As part of the next Economic Development and Poverty Reduction Strategy (EDPRS 2), the Government of Rwanda acknowledges “Accountable Governance” as a key pillar for the sustainable development of the country. Many reforms have been put in place or are underway. Prime examples include the adoption of the decentralization policy, the reform of the justice, rule of law and order sector, the public sector reform, and more recently, the media sector reform. Rwanda is also widely hailed for having the largest percentage of females in parliament world over and for its successful anti-corruption work. Moreover, home grown initiatives such as Gacaca, Abunzi, Ubudehe, Umuganda, have achieved remarkable results

    But the journey doesn’t end there. Reform must continue to be real and progressive. People want a virtuous circle of rights and opportunity under the rule of law, a vibrant civil society, and an enterprising private sector, backed by efficient and accountable state institutions

    Inclusive dialogue is crucial and diversity is strength. Stakeholders should work to promote pluralism and protect the rights of all regardless age, sex, race, religion, opinion, etc. Special attention needs to be paid to women and the youth by putting them at the centre of efforts to build democratic futures. They have been at the forefront of movements for change. They have a right to a real say in governance and decision-making. In this regard, participation is therefore both a means and a goal such that people are recognized as key actors in their own development rather than passive recipients of commodities and services.


    Profound demographic pressures around the world make it imperative to make the voices of the women and young heard. Faced with bleak prospects and unresponsive governments, women and young people will act on their own to reclaim their future.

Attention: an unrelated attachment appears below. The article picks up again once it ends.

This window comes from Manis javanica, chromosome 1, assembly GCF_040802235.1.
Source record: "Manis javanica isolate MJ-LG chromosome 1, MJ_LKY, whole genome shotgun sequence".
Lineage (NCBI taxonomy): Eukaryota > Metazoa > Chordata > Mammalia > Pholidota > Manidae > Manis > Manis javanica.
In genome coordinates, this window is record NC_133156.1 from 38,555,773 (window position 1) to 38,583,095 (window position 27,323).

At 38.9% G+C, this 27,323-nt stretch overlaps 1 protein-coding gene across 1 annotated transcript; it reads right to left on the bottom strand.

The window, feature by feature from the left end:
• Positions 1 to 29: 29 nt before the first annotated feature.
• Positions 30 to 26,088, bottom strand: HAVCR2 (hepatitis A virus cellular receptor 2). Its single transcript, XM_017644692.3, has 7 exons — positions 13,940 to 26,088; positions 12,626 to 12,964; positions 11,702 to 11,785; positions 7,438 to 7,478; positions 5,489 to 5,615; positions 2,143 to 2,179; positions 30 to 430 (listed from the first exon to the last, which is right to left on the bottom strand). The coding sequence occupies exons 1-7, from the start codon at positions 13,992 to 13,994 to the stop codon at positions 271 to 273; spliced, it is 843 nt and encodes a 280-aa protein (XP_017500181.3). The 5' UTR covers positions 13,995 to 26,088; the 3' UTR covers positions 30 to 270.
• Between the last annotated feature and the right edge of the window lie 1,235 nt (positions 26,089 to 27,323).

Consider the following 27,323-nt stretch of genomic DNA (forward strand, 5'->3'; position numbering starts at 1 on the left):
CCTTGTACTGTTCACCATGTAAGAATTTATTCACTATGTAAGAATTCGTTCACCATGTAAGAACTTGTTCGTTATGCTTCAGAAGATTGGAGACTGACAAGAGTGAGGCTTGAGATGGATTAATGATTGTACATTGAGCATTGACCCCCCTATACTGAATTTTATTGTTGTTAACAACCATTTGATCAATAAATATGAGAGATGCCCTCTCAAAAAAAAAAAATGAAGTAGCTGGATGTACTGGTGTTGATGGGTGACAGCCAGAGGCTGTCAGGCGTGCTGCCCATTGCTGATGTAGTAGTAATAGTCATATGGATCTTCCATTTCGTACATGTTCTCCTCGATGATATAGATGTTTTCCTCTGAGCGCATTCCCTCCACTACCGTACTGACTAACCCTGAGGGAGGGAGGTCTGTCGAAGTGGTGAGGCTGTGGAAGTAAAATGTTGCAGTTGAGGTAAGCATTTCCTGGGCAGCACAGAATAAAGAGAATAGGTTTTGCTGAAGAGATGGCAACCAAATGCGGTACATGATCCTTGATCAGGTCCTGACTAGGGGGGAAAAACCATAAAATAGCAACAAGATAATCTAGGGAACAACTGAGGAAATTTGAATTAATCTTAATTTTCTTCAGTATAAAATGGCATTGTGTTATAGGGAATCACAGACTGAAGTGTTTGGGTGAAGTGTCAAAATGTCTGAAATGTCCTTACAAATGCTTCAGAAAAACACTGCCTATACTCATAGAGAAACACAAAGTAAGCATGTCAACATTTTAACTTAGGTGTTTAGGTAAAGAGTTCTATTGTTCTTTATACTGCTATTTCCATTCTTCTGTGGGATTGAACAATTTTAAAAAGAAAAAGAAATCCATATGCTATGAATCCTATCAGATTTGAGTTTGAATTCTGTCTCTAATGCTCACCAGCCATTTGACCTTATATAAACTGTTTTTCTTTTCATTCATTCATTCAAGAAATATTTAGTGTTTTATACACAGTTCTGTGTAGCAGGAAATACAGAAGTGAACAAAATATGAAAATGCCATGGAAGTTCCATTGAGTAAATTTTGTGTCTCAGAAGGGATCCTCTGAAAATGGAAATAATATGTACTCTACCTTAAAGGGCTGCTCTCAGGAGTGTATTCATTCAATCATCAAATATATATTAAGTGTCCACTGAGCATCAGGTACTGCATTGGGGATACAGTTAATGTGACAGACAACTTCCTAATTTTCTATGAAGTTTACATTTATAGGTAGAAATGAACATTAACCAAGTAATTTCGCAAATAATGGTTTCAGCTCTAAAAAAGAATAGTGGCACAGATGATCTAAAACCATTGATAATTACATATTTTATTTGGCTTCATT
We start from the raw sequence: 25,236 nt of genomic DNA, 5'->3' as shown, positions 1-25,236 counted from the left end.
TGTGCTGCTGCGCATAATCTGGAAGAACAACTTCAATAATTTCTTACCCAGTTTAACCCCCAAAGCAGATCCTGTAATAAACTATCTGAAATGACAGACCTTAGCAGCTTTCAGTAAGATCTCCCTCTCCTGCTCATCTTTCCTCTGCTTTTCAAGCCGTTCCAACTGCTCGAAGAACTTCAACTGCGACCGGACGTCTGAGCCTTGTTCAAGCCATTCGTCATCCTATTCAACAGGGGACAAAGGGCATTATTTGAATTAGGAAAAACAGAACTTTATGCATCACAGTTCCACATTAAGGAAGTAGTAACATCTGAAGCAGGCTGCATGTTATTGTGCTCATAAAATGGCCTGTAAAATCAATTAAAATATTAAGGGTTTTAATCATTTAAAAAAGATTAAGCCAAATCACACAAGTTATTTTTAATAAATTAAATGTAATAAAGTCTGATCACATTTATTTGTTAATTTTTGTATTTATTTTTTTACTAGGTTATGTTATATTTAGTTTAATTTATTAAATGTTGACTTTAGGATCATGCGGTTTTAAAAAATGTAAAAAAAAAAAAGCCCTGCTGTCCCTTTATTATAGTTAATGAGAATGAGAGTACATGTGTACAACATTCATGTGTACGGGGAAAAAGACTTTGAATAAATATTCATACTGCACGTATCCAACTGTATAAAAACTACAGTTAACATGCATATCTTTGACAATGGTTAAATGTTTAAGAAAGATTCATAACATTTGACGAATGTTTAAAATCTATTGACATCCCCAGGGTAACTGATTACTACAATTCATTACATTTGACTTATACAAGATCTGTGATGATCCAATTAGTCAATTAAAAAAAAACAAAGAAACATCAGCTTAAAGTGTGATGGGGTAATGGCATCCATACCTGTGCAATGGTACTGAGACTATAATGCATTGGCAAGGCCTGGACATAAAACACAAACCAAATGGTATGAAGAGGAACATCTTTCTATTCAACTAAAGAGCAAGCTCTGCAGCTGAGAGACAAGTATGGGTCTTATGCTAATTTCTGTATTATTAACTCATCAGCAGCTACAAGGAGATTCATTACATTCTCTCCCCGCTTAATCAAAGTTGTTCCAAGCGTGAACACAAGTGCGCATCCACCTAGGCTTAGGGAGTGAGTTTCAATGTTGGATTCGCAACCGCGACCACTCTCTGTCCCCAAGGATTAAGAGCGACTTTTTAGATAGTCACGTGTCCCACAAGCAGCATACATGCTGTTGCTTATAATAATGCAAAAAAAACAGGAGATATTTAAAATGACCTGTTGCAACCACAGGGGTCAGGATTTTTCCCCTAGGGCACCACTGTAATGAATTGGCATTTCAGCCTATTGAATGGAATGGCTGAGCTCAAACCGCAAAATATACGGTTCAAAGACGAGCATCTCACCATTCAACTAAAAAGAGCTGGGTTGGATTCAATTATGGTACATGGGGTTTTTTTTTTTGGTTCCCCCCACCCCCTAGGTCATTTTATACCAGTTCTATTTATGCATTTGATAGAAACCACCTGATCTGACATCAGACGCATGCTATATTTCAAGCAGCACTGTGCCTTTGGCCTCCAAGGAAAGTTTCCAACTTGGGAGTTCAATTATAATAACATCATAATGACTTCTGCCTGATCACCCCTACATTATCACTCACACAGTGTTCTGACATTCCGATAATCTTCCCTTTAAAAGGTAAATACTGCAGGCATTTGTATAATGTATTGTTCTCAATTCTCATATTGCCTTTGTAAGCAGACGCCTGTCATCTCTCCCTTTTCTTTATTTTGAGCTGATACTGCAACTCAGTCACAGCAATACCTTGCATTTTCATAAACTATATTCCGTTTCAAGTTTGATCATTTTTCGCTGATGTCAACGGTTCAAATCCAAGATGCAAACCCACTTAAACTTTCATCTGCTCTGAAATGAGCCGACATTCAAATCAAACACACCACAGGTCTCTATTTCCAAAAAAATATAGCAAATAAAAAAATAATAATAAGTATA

Underpinning these prerequisites -- and essential for long term success -- is democracy education, the theme of this year’s observance. It is needed so that all citizens in all nations, in democracies young and old, established or fragile, fully understand their rights and responsibilities.


    Rwanda has made important steps towards adherence to international human rights norms. by being party to almost all the core international human rights conventions. Rwanda has also successfully undergone a Universal Peer Review (UPR) of states in the Human Rights Council (HRC) last year.

    The upcoming parliamentary elections in September 2013 provide an opportunity for Rwanda to integrate democracy education in the civic education campaign and further provide space for inclusive dialogue to secure Rwanda’s democratic future.

    UNDP Rwanda is strongly committed to working with all stakeholders to develop initiatives that elevate democracy education as an integral part of all education initiatives and as a component of long-term governance strategies.

    In Rwanda, UNDP partners with the relevant stakeholders in celebrating the International Day of Democracy as part of the Peace and Democracy Week. This week provides an opportunity for all Rwandans to celebrate the benefits of the peaceful state they have and their valuable investment in a home grown democratic system.

    Let us build partnerships to develop and disseminate best practices so that Rwanda can be defined as a cradle of success stories and a role model for other states.

    Let us develop a culture of civic participation and education to explore opportunities brought by the various recent reforms and the vision 2020.

    In marking this year’s International Day of Democracy, let us use all our energy and creativity to advance this mission.